Imagine a player who will turn 32 before the year is over. This player has had four straight seasons with a declining walk rate with the fifth season being in line to continue that trend. This player has had an escalating strikeout rate for three straight seasons, with the fourth season being in line to continue that trend. You can read a headline. I’m talking about Paul Goldschmidt. I’m worried about him.
To be more specific, I am not necessarily worried about him this year. I am worried about him this year, but only as much as I’m worried about any player the Cards are relying on who has a slow start. But I’m really worried about the next five years. The Cardinals locked up Goldschmidt to a five year deal and... I would really like them to not regret it before the deal even starts, which is more possible than you think.
How, you ask? Well, even though Goldschmidt has been a 5 WAR player the last three years, his K and BB rates have been trending the wrong way, he’s 31, and ZiPS is naturally conservative in the first place. So his ZiPS projection at the start of the year was 3.9. Which, if he were to have that season, would be pretty disappointing before a 5 year deal even kicks in. And to make matters worse, his start to the year has lowered ZiPS expectations. His rest of the season projection is now 3 WAR, and adding that to 0.5 WAR he has already accumulated produces just 3.5 WAR.
Now, don’t worry, Goldschmidt could hit 5 homers in the next 10 days, and I’m guessing the current season is back to normal, if not better. So as I said, this year specifically, my worries are mostly tied to the fact that they will establish what we can expect for the next five years. If that doesn’t make sense, I’ll make it simple: if he were an impending free agent, I wouldn’t be worried about Paul Goldschmidt at all for 2019.
But 2019 is concerning, so far. If you watch a lot of Cardinals games, there’s no way you didn’t notice that the dude strikes out a ton. Now, he’s always been a guy who strikes out more than you’d think, but he hasn’t struck out this much. I went through Goldschmidt’s monthly K% and he has had stretches similar to this before. With the exception of last year, which I’ll get more into, any similar stretch where he struck out this much came with an elite walk rate. His walk rate is just a shade under 10% right now. So that’s why I’m concerned.
He’s not walking as much for a very simple reason: he’s swinging a lot. He has a 46.1% swing rate on the year, which is quite a bit higher than his career average (41.1%) and his next lowest (43.9% in 2012). He’s swinging at more pitches out of the zone (30.8%) and in the zone (66.9%) than he ever has before. And a strange thing is happening. He has made contact on a career high 73.1% of balls out of the zone and made contact on pitches in the zone at a career low (with the exception of his 48 games in his rookie year) with 78.4%. What the hell’s going on here?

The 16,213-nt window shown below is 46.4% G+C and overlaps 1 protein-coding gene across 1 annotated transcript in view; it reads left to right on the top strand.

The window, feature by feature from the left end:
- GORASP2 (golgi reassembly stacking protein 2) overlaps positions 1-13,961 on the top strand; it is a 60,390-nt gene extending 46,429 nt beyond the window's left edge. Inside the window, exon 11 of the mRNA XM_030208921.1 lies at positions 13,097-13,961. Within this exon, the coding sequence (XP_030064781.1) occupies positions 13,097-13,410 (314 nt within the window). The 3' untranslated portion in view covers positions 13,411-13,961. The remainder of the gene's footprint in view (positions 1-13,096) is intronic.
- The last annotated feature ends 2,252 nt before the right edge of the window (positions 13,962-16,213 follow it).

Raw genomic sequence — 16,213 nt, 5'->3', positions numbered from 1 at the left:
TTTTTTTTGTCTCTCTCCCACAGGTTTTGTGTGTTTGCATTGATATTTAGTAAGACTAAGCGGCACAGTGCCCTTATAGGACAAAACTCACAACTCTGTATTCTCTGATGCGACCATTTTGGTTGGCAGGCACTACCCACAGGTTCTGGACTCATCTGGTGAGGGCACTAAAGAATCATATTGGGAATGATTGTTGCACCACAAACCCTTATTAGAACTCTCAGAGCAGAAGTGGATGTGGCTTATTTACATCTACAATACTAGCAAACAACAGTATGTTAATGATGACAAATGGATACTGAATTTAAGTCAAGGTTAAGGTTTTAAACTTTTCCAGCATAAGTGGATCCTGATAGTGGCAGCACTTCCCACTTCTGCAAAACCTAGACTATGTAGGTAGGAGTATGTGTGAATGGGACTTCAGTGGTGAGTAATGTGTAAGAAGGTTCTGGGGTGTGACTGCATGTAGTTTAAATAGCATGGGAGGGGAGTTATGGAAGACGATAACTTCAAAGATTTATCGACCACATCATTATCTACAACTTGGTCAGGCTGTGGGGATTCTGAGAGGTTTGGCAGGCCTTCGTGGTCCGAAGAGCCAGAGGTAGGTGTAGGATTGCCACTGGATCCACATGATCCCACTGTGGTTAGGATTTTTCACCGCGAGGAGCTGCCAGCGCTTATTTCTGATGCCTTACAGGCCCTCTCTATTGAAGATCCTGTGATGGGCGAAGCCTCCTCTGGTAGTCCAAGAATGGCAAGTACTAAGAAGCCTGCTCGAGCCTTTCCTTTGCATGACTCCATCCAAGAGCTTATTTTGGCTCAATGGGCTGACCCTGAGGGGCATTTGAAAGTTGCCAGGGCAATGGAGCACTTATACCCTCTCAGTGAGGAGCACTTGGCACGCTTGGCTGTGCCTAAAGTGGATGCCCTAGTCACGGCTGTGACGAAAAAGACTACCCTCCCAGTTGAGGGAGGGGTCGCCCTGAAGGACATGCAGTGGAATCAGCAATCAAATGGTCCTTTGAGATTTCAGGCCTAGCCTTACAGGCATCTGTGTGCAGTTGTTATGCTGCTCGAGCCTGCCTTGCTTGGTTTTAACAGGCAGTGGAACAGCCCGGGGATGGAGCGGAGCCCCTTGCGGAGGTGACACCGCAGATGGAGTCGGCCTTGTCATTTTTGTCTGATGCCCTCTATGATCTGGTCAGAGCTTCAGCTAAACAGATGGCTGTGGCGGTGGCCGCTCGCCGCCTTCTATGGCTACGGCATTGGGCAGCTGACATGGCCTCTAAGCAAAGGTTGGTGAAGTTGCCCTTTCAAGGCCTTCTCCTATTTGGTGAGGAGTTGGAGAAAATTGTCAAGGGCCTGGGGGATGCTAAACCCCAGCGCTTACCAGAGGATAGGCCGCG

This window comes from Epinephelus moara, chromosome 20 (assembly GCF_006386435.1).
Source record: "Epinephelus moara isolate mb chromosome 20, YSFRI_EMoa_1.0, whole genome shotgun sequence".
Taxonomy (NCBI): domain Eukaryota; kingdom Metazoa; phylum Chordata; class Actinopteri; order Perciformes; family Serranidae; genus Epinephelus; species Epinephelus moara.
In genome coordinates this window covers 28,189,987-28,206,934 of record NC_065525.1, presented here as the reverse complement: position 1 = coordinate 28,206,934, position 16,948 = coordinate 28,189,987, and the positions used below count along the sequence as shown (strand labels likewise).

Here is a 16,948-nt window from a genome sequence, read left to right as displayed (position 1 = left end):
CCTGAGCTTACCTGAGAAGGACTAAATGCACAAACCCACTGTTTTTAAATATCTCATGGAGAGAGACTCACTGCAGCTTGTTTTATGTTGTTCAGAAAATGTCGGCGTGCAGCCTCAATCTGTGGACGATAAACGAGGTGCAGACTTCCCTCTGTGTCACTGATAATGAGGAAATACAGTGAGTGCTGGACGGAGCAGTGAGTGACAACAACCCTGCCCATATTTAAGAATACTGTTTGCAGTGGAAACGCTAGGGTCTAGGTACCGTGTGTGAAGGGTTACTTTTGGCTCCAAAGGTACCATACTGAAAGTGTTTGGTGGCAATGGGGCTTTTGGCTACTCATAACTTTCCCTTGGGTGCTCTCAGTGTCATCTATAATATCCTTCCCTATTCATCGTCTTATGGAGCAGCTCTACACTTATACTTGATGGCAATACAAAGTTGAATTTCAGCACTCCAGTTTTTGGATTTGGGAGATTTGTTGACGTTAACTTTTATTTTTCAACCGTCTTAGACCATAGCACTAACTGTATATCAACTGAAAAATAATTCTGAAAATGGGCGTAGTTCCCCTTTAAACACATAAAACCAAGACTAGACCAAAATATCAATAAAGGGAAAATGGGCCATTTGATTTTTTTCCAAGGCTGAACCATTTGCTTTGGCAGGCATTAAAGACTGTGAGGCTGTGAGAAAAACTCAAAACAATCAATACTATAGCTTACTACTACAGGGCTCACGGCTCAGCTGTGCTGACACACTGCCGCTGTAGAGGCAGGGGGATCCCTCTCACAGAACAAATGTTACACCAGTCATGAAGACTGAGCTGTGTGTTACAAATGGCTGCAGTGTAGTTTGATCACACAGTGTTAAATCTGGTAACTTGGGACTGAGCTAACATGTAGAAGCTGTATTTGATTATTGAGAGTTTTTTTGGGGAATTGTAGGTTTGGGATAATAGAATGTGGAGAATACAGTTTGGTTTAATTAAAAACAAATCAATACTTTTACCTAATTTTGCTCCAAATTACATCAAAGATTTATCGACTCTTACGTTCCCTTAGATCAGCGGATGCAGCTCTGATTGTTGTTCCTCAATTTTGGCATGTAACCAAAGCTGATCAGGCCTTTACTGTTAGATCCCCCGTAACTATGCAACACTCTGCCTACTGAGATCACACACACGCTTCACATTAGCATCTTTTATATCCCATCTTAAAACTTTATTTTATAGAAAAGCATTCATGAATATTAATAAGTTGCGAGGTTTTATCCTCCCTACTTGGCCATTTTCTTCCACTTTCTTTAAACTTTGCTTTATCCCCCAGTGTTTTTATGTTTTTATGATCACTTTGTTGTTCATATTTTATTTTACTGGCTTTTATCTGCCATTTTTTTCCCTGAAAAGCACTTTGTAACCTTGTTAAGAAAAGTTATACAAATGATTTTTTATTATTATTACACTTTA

More concerning is that he started swinging at more pitches out of the zone last year, and it jumped way up. He was a model of consistency from 2013 to 2018, with an O-swing% between 23 and 25.1%. Last year, it jumped to 28.8%, which matched his O-swing% his second year in the league. Also curious is that pitchers are throwing a first pitch strike to Goldschmidt at an extremely high rate this year. Pitchers get to 0-1 on Goldschmidt 65.4% of the time this year, compared to his 57.7% career average. Obviously, the first pitch being a strike or ball is very important to the rest of the PA, and the reason for his increased Ks and decreased walks could be as simple as pitchers throwing more strike ones. Which... doesn’t really seem like a sustainable thing to me.
Anyway, last year he went through an arguably worse stretch with K/BB, so I would like to compare his numbers to last year’s slump. Last year, Goldschmidt walked nine times to six strikeouts in the first five games of the year. Starting on April 4, he struck out 31.6% of the time and walked 10.7% of the time. Worse than last year and in about 50 more plate appearances. Obviously, he recovered and had a great season, so take comfort in that.
Let’s compare his April 4-end of May plate discipline numbers to his numbers this year.
Pretty similar actually. He swung and miss at more pitches in last year’s stretch, and made way less contact on pitches out of the zone. For whatever it’s worth and it’s far too small a sample to give a reason as to why, but his BABIP last year was .300 during that stretch and it’s .286 now. It’s not inherently a good thing to make more contact on out of zone pitches. His ISO was similar - .194 to .205 now. His wRC+ was 93 last year compared to 104 today.
For the rest of the year last year, Goldschmidt had a 12.2 BB%, a 22.2% K rate, and a 170 wRC+. So if he could go ahead and duplicate that, that’d be great. He’s starting at a marginally better position than last year (at least so far - on May 30, maybe not). Anyway, I wish I could make a definitive conclusion towards Goldschmidt’s plate discipline, but we’ll have to wait and see.